Make it So Ch 3, 4, 5 – James Kyle


I thought the conversation about virtual projections was especially interesting given the state of virtual reality in the modern tech world. I think it is interesting to think about real world applications of virtual projections and I think things like the Metaverse are the closest thing we will get in the near future. I think it’s also interesting to think about the application of virtual reality type equipment not only in virtual environments but also in exploring real world places and things. With haptic feedback and camera technology nowadays, I think it is realistic to think that the next step of virtual projection type technology is not only visual but also touch based.


The conversation about color was also interesting to me because giving meaning to colors as an engineer is not something I think about everyday but affects the way I interact with my projects. For example, the color of wires in electrical diagrams plays a big part in how easy they are to understand. Using red wires for everything connecting to power and black wires for everything connecting to ground is something that is second nature to me having worked with electrical components for a while but it seems like an arbitrary decision. There are lots of other color standards for indicating signal types flowing through specific wires but it’s kind of interesting to think about the origin of those color schemes similar to the reasons why blue displays signify futuristic tech.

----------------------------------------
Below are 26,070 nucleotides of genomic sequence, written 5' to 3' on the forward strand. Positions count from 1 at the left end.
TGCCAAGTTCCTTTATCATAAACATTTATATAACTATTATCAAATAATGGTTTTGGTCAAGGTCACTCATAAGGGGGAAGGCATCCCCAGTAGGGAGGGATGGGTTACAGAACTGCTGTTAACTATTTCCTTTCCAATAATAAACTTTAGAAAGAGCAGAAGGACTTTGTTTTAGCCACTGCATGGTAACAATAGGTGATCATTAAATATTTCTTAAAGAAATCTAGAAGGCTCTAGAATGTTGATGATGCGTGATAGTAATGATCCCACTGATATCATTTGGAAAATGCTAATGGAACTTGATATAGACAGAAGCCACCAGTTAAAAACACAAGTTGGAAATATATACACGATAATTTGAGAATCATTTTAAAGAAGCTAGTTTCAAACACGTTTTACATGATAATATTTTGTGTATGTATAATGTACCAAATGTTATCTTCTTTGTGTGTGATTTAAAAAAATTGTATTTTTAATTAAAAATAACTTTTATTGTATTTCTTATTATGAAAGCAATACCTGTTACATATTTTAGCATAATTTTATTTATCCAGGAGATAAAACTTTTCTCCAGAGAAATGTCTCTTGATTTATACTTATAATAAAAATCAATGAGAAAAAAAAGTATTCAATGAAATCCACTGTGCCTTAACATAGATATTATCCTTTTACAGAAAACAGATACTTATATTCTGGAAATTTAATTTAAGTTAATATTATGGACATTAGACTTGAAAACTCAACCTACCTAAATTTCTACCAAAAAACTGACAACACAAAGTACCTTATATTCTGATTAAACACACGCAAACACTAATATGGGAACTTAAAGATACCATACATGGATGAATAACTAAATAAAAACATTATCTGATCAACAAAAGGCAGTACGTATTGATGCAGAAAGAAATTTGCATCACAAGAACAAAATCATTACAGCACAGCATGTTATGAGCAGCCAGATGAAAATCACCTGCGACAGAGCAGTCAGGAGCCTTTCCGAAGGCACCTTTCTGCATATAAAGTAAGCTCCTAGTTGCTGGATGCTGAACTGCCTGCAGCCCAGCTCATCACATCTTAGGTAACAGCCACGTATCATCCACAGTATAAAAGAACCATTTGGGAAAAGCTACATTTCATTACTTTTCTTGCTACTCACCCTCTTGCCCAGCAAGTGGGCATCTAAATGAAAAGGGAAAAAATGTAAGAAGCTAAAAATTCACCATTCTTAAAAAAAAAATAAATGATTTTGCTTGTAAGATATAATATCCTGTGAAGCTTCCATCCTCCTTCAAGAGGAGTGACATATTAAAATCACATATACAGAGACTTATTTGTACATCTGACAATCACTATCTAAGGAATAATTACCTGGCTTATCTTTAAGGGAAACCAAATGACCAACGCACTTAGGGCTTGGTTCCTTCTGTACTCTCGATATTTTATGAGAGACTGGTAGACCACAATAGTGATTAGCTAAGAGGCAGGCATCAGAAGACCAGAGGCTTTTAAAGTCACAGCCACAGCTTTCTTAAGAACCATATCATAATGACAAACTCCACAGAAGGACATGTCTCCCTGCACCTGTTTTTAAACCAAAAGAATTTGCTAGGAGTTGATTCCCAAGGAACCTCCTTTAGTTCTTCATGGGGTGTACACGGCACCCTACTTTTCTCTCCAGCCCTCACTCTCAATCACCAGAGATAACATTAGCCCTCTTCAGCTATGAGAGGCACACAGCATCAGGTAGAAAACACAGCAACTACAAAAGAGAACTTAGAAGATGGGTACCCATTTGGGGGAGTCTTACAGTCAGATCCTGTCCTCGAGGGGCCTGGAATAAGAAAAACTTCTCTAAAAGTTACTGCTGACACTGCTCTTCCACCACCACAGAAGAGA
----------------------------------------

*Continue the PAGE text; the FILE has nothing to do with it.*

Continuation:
Doorbell for the Blind


The concept for this device was to create a doorbell that could be used navigated and used with little to no eyesight required. My goal was to eliminate the component of doorbell interactions where the user has to navigate on the door to find the button and ring the doorbell. I ended up settling on a doormat that senses when a person is present and then greets the user and prompts them to stomp a specified amount of times for desired interactions. The actions were made to resemble those of a traditional answering machine: stomp once to hear the address, stomp twice to ring the doorbell, stomp three times to hear the options again. Going further into the design, I think it would be helpful to add a message component so the user could leave a message to the resident if they want. I think it would also be helpful for security sake to incorporate a notification system to the resident is notified of any users on their doorstep and a picture is captured of whoever is there.


Electrical Schematic:


Demo Video:



   Warning Machine for Something Approaching

#include <Audio.h>
#include <Wire.h>
#include <SPI.h>
#include <SD.h>